July 26, 2021
July 26, 2021
July 19, 2022
In this paper, we share our study examining how students and faculty cope with disruption to their learning and academic goals amidst the context of the COVID-19 pandemic. Prior studies investigated educational disruption in times of crises. In the case of 9/11, research indicated students were severely at risk for Post-traumatic Stress Disorder and other anxiety disorders after terrorist attacks and argued for broadening access to mental health services. Studies conducted in the context of Hurricane Katrina revealed school systems’ lack of preparedness in supporting the needs of students in implementing disaster-focused programs. The studies recommended strengthening communication lines between administration, staff, and parents along with improving emergency preparedness plans to provide for large-scale disasters. Studies conducted to examine the impact of the 2009 H1N1 pandemic on education focused on the difficulties and effectiveness of school closures in preventing the spread of the virus as well as the inadequacies of contingency plans for substituting online learning for face-to-face instruction.
Recent work has referred to this time as one defined by uncertainty. This universal uncertainty is what provides an opportunity to investigate the nature of educational disruption. What makes the COVID-19 crisis different from others? What can we learn from its impact on education that will help educators and educational researchers better support the needs of students, faculty, staff, and administration at educational institutions? Current educational research in the context of COVID-19 highlights low perceptions of morale among faculty, staff, and students accompanied with decline in student engagement as outcomes of switching to online learning. Other research exposes the lack of access to technology.
Our project delivers a snapshot of what happened in a Calculus I course at a Research I university. We surveyed students who took Calculus I during the initial disruption caused by the pandemic in the Spring 2020 semester with a “Navigation of Transition” measure. The survey captured information as to what resources students turned to during the shift to online learning and which resources they intend on using in Calculus II. The survey also helped us to assess how well the students navigated the transition to online learning. Scores from this measure were used to select students for interview. Interviews were also conducted with faculty. Interviews aimed to capture stories which may provide insight into the nature of disruption. Initial thematic coding of student and instructor interviews captured perceptions, concerns, and actions of students and instructors in response to the pandemic and in support of student learning. School- and course-wide initiatives were also identified.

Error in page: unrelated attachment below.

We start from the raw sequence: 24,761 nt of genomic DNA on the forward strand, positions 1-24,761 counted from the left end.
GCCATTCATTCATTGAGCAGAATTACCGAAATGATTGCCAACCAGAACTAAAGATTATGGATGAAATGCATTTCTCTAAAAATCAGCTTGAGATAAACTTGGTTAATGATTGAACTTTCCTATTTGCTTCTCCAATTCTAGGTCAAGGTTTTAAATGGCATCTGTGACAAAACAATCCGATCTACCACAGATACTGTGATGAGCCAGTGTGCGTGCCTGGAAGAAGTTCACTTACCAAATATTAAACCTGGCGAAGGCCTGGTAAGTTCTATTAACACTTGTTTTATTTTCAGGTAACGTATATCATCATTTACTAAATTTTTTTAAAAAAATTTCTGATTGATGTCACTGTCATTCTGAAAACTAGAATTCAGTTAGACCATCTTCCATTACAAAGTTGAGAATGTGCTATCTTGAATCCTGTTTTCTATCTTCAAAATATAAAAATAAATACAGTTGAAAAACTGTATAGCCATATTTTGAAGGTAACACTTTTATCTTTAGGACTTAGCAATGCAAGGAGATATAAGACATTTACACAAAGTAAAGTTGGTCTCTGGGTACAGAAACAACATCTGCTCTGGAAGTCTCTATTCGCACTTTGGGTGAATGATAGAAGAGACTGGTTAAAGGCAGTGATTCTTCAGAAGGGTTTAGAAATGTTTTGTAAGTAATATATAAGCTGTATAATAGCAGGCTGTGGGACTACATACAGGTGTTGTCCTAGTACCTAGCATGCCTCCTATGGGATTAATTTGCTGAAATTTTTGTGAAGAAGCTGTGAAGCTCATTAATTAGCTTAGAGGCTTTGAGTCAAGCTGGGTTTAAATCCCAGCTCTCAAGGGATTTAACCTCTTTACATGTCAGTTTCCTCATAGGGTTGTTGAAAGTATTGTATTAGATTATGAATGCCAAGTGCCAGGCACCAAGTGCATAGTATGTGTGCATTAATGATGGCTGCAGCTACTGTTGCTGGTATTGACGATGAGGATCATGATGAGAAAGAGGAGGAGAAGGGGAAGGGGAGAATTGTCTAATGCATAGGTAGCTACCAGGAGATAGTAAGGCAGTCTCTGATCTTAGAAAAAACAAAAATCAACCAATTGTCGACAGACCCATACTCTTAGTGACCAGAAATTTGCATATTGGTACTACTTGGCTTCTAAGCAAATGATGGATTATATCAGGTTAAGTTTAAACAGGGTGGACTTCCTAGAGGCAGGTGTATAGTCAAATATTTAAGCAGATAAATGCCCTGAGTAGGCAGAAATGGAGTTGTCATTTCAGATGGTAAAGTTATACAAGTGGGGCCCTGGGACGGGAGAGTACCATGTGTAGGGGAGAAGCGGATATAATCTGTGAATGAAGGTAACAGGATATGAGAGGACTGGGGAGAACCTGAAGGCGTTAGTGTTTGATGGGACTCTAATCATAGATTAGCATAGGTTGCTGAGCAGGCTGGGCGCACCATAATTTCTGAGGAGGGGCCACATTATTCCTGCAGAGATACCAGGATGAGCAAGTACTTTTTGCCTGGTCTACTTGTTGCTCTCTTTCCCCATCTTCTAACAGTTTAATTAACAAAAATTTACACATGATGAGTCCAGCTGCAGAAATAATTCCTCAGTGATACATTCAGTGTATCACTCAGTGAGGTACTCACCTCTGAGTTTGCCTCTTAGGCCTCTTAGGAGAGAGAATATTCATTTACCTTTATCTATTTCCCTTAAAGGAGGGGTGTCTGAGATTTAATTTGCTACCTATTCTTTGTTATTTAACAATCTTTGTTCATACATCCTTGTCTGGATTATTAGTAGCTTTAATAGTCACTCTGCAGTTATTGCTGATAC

This project is a pilot study and is also a work in progress that emerged from a large-scale, ongoing project focused on transfer students in Engineering and Computer Science Education. The results from this new study are helping to inform a larger, longitudinal project investigating the long-term impact of the pandemic on education.
Duncan, L. A., & High, K. A., & Boyer, D. M., & McKinley, L. (2021, July), COVID-19: Understanding the Impact of Societal Disruption on Student Learning and Academic Progress Paper presented at 2021 ASEE Virtual Annual Conference Content Access, Virtual Conference. 10.18260/1-2--36861
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